The quadriceps group are the muscles on the front of your thigh. They consists of four muscles: the vastus lateralis, vastus intermedius, vastus medialis, and rectus femoris. These four muscles work together to help you do things like straighten your leg or kick a ball.
All of the quadriceps cross the knee joint, but one crosses the hip as well. It’s because of this relationship that tight quads can lead to knee and hip pain.
The 3 vastus muscles originate on the upper half of the shaft of the femur (thigh bone). They insert on the patella (knee cap), then are connected by the patellar ligament to the upper anterior part of the tibial tuberosity (bump on one of your two shin bones). All 4 of the quadriceps insert in the same location.
The origin of the rectus femoris is the front part of the ilium (part of the pelvis) above the hip socket. Rectus femoris inserts on the patella (knee cap) and then is attached to the anterior part of tibial tuberosity (bump on one of your two shin bones) via the patellar ligament. This means that the actual muscle inserts on the knee cap, but then is attached by a tendon to the top front part of your tibia.
Knowing the origin and insertion of the rectus femoris is important because of the four quadricep muscles, it is the only one to cross both the hip joint and the knee. When looking at knee or hip pain and the muscles that cause that pain, it’s important to remember this muscle. Because it crosses both joints, the rectus femoris can be a culprit for hip and knee pain.
All of the quadriceps extend the knee joint. This means that if your knee is bent, they are the muscles that will straighten it. Because the rectus femoris also crosses the hip joint, it will act as a hip flexor and bring your femur in front of your body.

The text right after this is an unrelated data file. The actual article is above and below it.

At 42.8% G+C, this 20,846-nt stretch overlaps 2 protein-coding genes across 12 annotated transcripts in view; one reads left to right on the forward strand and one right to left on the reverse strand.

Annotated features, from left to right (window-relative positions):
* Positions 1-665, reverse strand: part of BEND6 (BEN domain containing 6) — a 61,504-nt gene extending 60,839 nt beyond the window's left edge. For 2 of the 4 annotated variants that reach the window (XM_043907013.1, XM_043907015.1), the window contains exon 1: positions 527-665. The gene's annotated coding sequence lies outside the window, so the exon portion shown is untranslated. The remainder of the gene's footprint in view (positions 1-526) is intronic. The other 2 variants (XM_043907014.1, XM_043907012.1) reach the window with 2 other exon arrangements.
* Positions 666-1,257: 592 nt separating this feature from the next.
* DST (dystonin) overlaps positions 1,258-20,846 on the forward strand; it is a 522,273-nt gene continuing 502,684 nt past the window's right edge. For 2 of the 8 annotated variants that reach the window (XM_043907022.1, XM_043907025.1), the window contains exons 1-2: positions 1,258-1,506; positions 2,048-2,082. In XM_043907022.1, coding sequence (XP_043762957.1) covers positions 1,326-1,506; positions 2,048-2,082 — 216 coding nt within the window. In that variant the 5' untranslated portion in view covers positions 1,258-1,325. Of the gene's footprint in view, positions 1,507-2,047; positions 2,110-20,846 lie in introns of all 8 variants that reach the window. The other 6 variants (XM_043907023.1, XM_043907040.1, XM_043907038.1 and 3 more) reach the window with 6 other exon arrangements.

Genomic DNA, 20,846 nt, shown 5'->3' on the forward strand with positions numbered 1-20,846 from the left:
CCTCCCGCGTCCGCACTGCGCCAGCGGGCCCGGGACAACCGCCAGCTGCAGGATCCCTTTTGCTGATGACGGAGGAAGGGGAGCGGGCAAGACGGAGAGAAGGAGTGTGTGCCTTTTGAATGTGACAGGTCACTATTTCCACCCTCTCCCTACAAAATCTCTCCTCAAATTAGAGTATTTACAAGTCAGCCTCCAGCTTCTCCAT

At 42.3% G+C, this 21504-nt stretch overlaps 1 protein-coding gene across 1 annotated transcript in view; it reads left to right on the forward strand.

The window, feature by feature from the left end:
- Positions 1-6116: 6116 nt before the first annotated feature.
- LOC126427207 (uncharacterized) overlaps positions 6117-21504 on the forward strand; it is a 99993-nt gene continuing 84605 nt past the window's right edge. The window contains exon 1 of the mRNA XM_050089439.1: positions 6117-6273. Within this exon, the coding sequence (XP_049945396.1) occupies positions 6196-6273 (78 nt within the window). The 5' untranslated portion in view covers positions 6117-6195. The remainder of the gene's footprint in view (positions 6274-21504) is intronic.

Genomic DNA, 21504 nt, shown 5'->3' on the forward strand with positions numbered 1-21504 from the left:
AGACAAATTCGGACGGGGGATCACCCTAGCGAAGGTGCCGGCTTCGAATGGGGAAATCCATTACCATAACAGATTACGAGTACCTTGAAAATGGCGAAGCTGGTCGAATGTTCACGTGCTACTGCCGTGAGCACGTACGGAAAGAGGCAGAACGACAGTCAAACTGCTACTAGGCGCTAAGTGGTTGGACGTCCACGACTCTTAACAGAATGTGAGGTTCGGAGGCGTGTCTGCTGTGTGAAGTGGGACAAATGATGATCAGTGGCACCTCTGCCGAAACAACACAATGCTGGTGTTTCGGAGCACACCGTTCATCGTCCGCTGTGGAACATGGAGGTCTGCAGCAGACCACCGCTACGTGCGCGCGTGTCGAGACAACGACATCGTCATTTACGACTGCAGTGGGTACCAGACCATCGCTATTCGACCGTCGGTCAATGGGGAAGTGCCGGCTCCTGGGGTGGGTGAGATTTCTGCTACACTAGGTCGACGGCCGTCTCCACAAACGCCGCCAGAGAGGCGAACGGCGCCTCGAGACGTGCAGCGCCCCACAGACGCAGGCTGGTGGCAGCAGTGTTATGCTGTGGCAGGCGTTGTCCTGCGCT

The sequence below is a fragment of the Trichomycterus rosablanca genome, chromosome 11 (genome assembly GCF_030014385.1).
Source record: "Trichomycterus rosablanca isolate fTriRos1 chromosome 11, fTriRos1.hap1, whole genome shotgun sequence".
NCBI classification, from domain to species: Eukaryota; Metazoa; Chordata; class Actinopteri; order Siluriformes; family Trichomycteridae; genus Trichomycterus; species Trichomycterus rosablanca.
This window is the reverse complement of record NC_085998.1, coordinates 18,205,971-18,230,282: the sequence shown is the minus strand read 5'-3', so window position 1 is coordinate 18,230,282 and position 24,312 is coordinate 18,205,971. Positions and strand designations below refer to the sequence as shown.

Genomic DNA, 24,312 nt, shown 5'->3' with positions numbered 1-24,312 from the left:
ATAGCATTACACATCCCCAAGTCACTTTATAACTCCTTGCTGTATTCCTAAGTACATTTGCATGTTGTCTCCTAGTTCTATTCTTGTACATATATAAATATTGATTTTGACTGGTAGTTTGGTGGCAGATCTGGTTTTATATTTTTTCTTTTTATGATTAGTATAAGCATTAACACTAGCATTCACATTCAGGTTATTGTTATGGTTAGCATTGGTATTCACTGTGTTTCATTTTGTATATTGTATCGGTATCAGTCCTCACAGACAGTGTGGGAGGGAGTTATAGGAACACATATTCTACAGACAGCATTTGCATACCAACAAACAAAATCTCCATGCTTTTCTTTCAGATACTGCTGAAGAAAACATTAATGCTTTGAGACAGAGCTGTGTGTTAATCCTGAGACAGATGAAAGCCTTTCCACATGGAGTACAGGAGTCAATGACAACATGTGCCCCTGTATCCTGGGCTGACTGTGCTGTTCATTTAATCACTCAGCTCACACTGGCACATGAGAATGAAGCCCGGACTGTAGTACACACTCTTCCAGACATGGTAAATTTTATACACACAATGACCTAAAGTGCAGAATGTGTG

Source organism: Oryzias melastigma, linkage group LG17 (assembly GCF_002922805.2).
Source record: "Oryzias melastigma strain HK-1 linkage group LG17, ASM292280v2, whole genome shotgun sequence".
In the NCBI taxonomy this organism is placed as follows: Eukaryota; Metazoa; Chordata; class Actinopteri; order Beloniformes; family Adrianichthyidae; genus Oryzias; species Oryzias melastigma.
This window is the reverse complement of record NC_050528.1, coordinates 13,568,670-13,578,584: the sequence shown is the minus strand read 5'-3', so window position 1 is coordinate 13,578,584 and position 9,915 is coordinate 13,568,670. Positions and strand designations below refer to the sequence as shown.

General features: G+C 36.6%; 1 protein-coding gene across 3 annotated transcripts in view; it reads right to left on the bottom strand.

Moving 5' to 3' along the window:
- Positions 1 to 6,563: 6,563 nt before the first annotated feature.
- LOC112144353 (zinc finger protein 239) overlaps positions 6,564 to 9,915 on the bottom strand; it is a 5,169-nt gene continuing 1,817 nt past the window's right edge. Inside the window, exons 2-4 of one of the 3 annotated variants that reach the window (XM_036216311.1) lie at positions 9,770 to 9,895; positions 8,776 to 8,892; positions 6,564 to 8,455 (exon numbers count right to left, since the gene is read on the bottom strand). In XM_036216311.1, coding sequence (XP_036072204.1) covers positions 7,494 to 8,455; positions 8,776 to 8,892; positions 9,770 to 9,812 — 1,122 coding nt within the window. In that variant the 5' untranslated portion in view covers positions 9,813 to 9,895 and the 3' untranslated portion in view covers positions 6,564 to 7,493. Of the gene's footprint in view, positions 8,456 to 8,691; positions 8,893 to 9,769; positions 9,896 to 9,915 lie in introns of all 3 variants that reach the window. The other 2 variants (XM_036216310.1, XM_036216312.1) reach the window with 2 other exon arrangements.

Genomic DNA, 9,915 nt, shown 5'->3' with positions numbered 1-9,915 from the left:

Since all the quadriceps pass on top of the patella, they are also important for patellar stabilization and correct patellar tracking.
When the quadriceps are tight, they can limit the range of motion for the knee to bend. Tight quadriceps can also pull on the patella, causing it to slide out of place. With its relationship to the knee and the hip, a tight rectus femoris can cause the pelvis to tilt anteriorly (to the front) instead of maintaining neutral. These issues sound very minor, but they are frequently the culprits of knee and hip pain.
Sometimes, the quadriceps are deeply injured. As with all muscles, the quadriceps are susceptible to sprains, strains, tears, and contusions. If you believe you had a serious injury to your quadriceps, seek help from a medical professional. They will be able to do imaging to be certain of your injury, its severity, and the appropriate course of treatment.
Restoring or Maintaining Health
If you don’t have significant injuries and are dealing with routine tightness, the best way to stretch the quadriceps is with the standard quad stretch. To do a quad stretch, make sure both femurs are in neutral position. Bend a knee and hold that stretch for several breaths. This stretch can be done standing, kneeling (although be careful to not be on the knee cap here), and prone (on your stomach).
It is worth noting that when the femur is hanging straight down from the hip and you bend the knee, you stretch the quadriceps. However, if the femur reaches posterior, you change the stretched muscle. When the leg is in this position, you stretch the psoas instead of the quadriceps.
For more information, I recommend “The Quadriceps Muscles” by David Keil. He has a wonderful yoga anatomy book that I enjoy. That book is called [easyazon_link identifier=”1905367465″ locale=”US” tag=”custpilandyog-20″]Functional Anatomy of Yoga[/easyazon_link]. Here is a link to buy it on Amazon. When you buy this book through this link, I earn a small commission.
Another book that I find helpful is [easyazon_link identifier=”1623170206″ locale=”US” tag=”custpilandyog-20″]The Concise Book of Muscles[/easyazon_link] by Chris Jarmey. I used lots of information from his book while writing this post. The link I have provided is to an updated version of the book I have. It appears to be a very thorough update, although I have not personally looked through the whole book.
For what other reasons are the quadriceps important? What other stretches do you do for your quadriceps? Let us know in the comments below.
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